MACRO BULLETIN 08.20- MONETARY POLICY NUGGETS FOR THE NPO SECTOR
Posted on 24 August, 2020 at 12:08
The Monetary Policy Statement released on the 21st of August 2020 highlighted the monetary policy stance being pursued in the second half of the year. The statement also reviewed the measures implemented in the first half of the year. Special attention was also given on measures implemented to contain the impact of the COVID-19 pandemic on the price and exchange rate stability.
The Zimbabwe economy was not spared from the economic and social turbulence induced by the outbreak of the COVID-19 pandemic. The global economy was initially expected to decline by 3.9% but due to the pandemic it is now expected to decline by 4.9%. Most central banks across the world have introduced measures to balance financial stability while supporting economic recovery.
This bulletin aims at analysing the impact of key Monetary Policy issues on Non-Profit Organisations. We have identified the following key issues:
1. The foreign exchange auction system to remain in place,
2. New measures to address the cash crisis,
3. Exchange rate spread increased to 5%,
4. Mobile money operators to introduce automated system for the liquidation of funds from merchant accounts.
Dutch foreign exchange auction system
The foreign exchange auction trading system became operational from the 23rd of June 2020. The introduction of this system has resulted in price stability and has also assisted in price discovery of the market exchange rate. Resultantly, this has restrained the speculative pass-through effects of the exchange rate on the pricing of goods and services in the economy. The system has minimised the volatility in the exchange rate.
Although activity has been low due to the nation lockdown induced by COVID-19, most organisations have continued to operate during this period. Since the period when the Government instructed all suppliers to quote and display all prices in local currency, most suppliers pegged prices at the alternative exchange rate. Since the exchange rate was volatile, prices were fluctuating which also resulted in challenges for organisations to budget and prepare weekly or monthly cashflows.
However, the foreign exchange auction system curbed the rates downwards and stabilised the prices. Sustaining the auction system is therefore crucial in fostering price stability in the economy.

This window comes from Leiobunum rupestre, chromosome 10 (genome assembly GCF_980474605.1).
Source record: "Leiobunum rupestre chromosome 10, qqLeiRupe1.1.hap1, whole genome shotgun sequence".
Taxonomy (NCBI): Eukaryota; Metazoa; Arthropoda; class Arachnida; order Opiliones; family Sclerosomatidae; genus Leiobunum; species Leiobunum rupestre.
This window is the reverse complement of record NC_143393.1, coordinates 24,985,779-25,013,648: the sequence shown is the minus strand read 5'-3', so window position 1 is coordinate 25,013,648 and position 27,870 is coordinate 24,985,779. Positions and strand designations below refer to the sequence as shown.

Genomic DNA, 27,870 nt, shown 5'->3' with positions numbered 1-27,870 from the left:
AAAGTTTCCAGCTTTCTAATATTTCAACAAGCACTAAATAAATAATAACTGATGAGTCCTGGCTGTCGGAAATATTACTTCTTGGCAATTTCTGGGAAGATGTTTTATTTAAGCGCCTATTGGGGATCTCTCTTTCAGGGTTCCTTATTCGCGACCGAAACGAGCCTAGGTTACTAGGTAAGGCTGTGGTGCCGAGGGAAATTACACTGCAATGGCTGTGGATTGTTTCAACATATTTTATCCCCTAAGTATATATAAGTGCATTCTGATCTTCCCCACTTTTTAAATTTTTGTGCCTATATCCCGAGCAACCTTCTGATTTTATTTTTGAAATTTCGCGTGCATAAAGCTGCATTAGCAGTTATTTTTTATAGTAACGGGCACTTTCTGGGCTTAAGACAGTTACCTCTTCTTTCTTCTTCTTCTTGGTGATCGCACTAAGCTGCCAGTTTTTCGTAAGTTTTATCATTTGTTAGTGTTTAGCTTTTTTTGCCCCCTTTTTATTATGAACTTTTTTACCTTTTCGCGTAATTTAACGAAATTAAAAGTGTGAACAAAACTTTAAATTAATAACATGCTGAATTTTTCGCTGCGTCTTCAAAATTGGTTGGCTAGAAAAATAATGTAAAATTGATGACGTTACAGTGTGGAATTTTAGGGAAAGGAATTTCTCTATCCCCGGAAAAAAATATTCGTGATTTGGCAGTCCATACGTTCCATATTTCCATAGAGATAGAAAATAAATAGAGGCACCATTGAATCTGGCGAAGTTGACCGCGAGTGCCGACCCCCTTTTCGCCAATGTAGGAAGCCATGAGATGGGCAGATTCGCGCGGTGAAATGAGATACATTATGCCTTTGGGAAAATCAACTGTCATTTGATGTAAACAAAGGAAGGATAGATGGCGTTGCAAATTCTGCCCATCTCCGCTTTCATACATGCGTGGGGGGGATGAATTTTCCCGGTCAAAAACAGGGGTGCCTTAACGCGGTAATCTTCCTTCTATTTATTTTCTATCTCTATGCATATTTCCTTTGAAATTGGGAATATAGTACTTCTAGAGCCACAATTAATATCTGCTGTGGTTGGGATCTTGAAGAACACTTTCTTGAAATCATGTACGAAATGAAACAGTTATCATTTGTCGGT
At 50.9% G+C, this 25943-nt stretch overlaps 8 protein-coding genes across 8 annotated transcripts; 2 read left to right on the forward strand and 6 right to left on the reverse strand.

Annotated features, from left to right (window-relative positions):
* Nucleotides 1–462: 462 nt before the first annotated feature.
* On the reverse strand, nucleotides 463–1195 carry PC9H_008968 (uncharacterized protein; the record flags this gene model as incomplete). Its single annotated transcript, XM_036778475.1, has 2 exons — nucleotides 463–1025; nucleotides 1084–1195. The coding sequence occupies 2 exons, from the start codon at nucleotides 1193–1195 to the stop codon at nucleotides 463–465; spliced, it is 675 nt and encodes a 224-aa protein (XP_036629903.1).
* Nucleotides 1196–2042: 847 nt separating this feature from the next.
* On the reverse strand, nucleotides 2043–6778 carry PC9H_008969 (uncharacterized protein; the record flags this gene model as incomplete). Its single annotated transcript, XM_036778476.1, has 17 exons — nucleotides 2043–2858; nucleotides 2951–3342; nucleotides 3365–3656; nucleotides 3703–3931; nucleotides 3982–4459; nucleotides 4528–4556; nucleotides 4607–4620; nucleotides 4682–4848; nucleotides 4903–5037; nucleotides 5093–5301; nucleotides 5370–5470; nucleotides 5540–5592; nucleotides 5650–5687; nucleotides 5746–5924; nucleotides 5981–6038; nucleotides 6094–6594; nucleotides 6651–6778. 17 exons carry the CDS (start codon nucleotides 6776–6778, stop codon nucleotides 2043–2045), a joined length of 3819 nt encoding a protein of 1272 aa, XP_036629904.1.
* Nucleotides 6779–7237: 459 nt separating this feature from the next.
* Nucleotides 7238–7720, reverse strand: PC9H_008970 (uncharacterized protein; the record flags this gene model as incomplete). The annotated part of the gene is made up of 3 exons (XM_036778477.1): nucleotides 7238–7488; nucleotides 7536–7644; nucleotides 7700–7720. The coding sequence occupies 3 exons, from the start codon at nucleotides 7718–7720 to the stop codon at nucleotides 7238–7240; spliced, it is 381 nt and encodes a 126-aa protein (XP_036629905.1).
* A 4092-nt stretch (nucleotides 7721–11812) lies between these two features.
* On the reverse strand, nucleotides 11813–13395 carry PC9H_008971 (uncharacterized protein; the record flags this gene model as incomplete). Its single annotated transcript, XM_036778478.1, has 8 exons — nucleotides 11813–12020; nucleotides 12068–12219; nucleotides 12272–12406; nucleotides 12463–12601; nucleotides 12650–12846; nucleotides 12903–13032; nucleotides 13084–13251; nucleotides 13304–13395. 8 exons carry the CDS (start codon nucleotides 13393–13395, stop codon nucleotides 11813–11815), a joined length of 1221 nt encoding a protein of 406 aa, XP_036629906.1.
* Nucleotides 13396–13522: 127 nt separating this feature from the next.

In order to support the foreign exchange trading system, with immediate effect going forward, the central bank now require 20% of the foreign currency receipts to be liquidated at the point of depositing in the Domestic FCAs. All the existing balances shall not be affected by this policy.
All the recipients of free funds shall be exempt from this policy, these includes individuals, embassies, non-governmental organisations, tobacco and cotton producers.
Addressing the cash challenges
Recently, the Central bank introduced higher denominations of zwl$10.00 and zwl$20.00 in the banking system to address the increasing demand for cash. Also, the cash withdrawal limits were reviewed upwards from $300.00 to $1000.00 per week to provide transactional convenience to the public
Organisations should take advantage of the relationships with their bankers to ensure they benefit for transactional convenience. Those organisations that pay allowances in local currencies need to request from their bank in advance.
Foreign Currency trading by Bureaux de Change
The central bank has liberalised the activities of the bureaux de change. It has increased the exchange rate spread from 3.5% to 5% above the auction rate.
This will result in wide options for the organisation to liquidate their funds. There’s need for organisations to do an analysis on different financial institutions in order to liquidate fund with the highest possible rate.
The central bank carried out a forensic audit to assess the integrity, compliance and efficacy of mobile money platforms and transactions. This has revealed significant weaknesses in the system. In order to correct this, the bank has implemented a number of measures. Organisations will be permitted to continue operating merchant wallets. E-value held in the wallets shall be liquidated to the merchant’s bank account.
For organisations that receive subscriptions from their members can continue using merchants for the easy of receiving payments from their members. The bank has also instructed the mobile money operators to have a system in place to ensure automatic liquidations from the merchant wallets to the merchant bank accounts
The Monetary Policy Statement reaffirmed the position that some of the measures will remain in place since we have witnessed stability in prices and exchange rate since the adoption of the foreign exchange auction system, in June 2020. In addition, the annual inflation is forecast to gradually fall to 249% by December 2020 and further to single digit levels by December 2021. NGOs can therefore continue basing their medium-term plans on the United States Dollar.